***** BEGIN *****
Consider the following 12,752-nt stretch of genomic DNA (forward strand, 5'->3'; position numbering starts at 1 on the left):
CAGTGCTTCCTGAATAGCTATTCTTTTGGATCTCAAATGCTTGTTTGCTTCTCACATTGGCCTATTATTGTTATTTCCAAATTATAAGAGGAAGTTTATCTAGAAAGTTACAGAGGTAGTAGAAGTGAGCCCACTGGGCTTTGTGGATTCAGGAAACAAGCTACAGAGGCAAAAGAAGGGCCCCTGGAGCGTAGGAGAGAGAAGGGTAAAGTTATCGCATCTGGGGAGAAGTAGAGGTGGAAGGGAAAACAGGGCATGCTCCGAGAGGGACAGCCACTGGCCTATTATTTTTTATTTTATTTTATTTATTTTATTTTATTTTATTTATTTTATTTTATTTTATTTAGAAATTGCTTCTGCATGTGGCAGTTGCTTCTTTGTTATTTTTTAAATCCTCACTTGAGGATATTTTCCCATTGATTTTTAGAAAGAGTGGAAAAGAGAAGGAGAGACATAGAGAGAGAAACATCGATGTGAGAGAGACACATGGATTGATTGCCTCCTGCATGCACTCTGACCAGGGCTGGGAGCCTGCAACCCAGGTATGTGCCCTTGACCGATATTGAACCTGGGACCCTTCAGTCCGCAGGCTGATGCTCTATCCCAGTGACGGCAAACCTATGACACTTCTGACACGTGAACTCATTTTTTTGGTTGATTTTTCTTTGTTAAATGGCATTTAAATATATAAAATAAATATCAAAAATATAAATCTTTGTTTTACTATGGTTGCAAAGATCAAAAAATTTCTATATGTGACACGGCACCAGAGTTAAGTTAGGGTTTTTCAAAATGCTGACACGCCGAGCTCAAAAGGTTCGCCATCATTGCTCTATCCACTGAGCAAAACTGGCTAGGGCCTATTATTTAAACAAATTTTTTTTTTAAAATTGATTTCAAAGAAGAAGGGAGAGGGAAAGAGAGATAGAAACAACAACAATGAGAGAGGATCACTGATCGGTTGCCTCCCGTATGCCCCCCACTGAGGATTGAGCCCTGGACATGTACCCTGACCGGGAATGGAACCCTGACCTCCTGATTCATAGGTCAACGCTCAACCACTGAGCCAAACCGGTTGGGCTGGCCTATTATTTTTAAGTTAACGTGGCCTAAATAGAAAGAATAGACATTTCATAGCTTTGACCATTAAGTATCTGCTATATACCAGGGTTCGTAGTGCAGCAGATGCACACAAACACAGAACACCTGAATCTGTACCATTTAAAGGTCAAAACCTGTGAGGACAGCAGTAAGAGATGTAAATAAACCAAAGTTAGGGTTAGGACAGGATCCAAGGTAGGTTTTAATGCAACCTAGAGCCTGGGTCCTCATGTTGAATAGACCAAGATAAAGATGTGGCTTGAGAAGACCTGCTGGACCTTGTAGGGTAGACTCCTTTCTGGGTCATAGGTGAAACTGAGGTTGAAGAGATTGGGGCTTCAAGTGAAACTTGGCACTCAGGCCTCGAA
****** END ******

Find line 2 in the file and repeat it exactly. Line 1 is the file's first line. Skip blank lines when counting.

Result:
CAGTGCTTCCTGAATAGCTATTCTTTTGGATCTCAAATGCTTGTTTGCTTCTCACATTGGCCTATTATTGTTATTTCCAAATTATAAGAGGAAGTTTATCTAGAAAGTTACAGAGGTAGTAGAAGTGAGCCCACTGGGCTTTGTGGATTCAGGAAACAAGCTACAGAGGCAAAAGAAGGGCCCCTGGAGCGTAGGAGAGAGAAGGGTAAAGTTATCGCATCTGGGGAGAAGTAGAGGTGGAAGGGAAAACAGGGCATGCTCCGAGAGGGACAGCCACTGGCCTATTATTTTTTATTTTATTTTATTTATTTTATTTTATTTTATTTATTTTATTTTATTTTATTTAGAAATTGCTTCTGCATGTGGCAGTTGCTTCTTTGTTATTTTTTAAATCCTCACTTGAGGATATTTTCCCATTGATTTTTAGAAAGAGTGGAAAAGAGAAGGAGAGACATAGAGAGAGAAACATCGATGTGAGAGAGACACATGGATTGATTGCCTCCTGCATGCACTCTGACCAGGGCTGGGAGCCTGCAACCCAGGTATGTGCCCTTGACCGATATTGAACCTGGGACCCTTCAGTCCGCAGGCTGATGCTCTATCCCAGTGACGGCAAACCTATGACACTTCTGACACGTGAACTCATTTTTTTGGTTGATTTTTCTTTGTTAAATGGCATTTAAATATATAAAATAAATATCAAAAATATAAATCTTTGTTTTACTATGGTTGCAAAGATCAAAAAATTTCTATATGTGACACGGCACCAGAGTTAAGTTAGGGTTTTTCAAAATGCTGACACGCCGAGCTCAAAAGGTTCGCCATCATTGCTCTATCCACTGAGCAAAACTGGCTAGGGCCTATTATTTAAACAAATTTTTTTTTTAAAATTGATTTCAAAGAAGAAGGGAGAGGGAAAGAGAGATAGAAACAACAACAATGAGAGAGGATCACTGATCGGTTGCCTCCCGTATGCCCCCCACTGAGGATTGAGCCCTGGACATGTACCCTGACCGGGAATGGAACCCTGACCTCCTGATTCATAGGTCAACGCTCAACCACTGAGCCAAACCGGTTGGGCTGGCCTATTATTTTTAAGTTAACGTGGCCTAAATAGAAAGAATAGACATTTCATAGCTTTGACCATTAAGTATCTGCTATATACCAGGGTTCGTAGTGCAGCAGATGCACACAAACACAGAACACCTGAATCTGTACCATTTAAAGGTCAAAACCTGTGAGGACAGCAGTAAGAGATGTAAATAAACCAAAGTTAGGGTTAGGACAGGATCCAAGGTAGGTTTTAATGCAACCTAGAGCCTGGGTCCTCATGTTGAATAGACCAAGATAAAGATGTGGCTTGAGAAGACCTGCTGGACCTTGTAGGGTAGACTCCTTTCTGGGTCATAGGTGAAACTGAGGTTGAAGAGATTGGGGCTTCAAGTGAAACTTGGCACTCAGGCCTCGAA